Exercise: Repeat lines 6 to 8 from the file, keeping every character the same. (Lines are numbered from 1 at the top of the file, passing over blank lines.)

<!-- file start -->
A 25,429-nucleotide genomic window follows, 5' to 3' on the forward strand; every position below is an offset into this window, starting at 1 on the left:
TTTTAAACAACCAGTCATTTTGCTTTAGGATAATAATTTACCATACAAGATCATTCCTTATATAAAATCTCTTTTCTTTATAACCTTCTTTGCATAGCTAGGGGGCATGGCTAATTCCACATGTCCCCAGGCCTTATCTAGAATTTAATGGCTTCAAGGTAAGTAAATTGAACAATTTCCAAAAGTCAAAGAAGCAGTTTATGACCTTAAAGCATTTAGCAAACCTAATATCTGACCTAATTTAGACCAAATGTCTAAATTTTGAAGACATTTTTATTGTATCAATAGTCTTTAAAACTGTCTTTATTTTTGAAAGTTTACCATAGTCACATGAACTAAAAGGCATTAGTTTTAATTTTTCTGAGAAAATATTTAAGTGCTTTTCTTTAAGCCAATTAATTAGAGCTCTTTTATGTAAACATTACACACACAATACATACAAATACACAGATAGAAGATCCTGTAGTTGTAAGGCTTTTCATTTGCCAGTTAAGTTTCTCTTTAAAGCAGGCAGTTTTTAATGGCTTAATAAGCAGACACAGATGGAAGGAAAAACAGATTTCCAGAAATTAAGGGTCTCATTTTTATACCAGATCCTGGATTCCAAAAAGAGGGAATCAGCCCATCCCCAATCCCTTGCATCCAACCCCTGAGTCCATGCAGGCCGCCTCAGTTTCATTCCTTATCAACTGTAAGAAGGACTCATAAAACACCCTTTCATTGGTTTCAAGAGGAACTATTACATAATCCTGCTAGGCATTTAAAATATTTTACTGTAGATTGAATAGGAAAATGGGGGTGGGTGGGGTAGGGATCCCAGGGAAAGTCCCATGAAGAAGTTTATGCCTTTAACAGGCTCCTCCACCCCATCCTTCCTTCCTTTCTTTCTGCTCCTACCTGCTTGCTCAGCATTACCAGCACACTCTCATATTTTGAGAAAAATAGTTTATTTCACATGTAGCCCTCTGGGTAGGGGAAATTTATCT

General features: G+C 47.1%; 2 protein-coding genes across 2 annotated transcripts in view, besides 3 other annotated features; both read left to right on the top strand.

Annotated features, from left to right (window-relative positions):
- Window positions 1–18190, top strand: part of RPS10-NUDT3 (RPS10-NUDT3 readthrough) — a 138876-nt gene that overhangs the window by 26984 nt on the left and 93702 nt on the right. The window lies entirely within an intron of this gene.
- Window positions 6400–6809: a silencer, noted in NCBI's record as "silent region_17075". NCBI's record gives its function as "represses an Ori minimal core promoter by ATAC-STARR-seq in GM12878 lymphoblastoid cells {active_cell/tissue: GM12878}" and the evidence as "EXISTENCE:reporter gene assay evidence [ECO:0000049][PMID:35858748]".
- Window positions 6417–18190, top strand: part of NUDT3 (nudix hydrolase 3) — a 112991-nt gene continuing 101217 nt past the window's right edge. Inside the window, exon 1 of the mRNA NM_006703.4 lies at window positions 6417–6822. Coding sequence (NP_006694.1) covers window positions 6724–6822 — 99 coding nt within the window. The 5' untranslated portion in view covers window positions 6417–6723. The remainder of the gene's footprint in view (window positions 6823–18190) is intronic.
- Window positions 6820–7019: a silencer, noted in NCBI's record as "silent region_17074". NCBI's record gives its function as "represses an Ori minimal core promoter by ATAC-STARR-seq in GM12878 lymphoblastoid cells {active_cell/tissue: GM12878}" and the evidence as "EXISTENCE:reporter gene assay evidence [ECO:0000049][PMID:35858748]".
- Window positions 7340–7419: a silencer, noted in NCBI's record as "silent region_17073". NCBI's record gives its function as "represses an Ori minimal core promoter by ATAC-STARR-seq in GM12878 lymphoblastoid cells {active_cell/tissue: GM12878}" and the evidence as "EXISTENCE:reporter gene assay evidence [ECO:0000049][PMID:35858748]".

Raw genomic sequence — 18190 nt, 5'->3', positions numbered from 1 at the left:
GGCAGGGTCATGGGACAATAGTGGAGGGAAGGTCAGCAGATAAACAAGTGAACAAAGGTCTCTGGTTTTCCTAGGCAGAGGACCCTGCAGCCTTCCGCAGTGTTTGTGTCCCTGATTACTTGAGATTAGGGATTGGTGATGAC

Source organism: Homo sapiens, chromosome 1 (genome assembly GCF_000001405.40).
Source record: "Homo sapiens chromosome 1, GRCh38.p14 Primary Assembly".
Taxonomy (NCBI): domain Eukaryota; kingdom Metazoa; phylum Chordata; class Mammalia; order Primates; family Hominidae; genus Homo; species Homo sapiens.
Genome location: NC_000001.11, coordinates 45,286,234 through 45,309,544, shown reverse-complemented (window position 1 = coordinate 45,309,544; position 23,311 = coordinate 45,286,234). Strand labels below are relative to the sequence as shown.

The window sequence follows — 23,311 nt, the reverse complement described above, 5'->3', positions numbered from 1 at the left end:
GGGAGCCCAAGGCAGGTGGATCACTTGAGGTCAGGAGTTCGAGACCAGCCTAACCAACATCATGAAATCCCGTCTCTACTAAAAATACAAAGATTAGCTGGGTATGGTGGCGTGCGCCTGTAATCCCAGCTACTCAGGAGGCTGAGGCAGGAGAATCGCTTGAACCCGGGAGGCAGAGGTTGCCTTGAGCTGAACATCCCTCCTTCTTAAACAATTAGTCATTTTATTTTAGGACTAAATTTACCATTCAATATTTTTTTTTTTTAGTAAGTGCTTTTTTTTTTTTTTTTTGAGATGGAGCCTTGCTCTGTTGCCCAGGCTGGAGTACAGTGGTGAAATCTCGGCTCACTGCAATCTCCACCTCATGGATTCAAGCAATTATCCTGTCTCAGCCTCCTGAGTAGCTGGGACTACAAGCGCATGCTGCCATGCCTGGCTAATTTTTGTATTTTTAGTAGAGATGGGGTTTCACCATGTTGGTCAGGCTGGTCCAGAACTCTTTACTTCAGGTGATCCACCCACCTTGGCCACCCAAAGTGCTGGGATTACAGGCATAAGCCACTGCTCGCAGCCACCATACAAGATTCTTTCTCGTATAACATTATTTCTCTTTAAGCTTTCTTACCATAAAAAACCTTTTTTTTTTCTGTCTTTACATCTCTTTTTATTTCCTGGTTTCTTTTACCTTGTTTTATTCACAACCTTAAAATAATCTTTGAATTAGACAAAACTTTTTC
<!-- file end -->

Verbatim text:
- Window positions 6400–6809: a silencer, noted in NCBI's record as "silent region_17075". NCBI's record gives its function as "represses an Ori minimal core promoter by ATAC-STARR-seq in GM12878 lymphoblastoid cells {active_cell/tissue: GM12878}" and the evidence as "EXISTENCE:reporter gene assay evidence [ECO:0000049][PMID:35858748]".
- Window positions 6417–18190, top strand: part of NUDT3 (nudix hydrolase 3) — a 112991-nt gene continuing 101217 nt past the window's right edge. Inside the window, exon 1 of the mRNA NM_006703.4 lies at window positions 6417–6822. Coding sequence (NP_006694.1) covers window positions 6724–6822 — 99 coding nt within the window. The 5' untranslated portion in view covers window positions 6417–6723. The remainder of the gene's footprint in view (window positions 6823–18190) is intronic.
- Window positions 6820–7019: a silencer, noted in NCBI's record as "silent region_17074". NCBI's record gives its function as "represses an Ori minimal core promoter by ATAC-STARR-seq in GM12878 lymphoblastoid cells {active_cell/tissue: GM12878}" and the evidence as "EXISTENCE:reporter gene assay evidence [ECO:0000049][PMID:35858748]".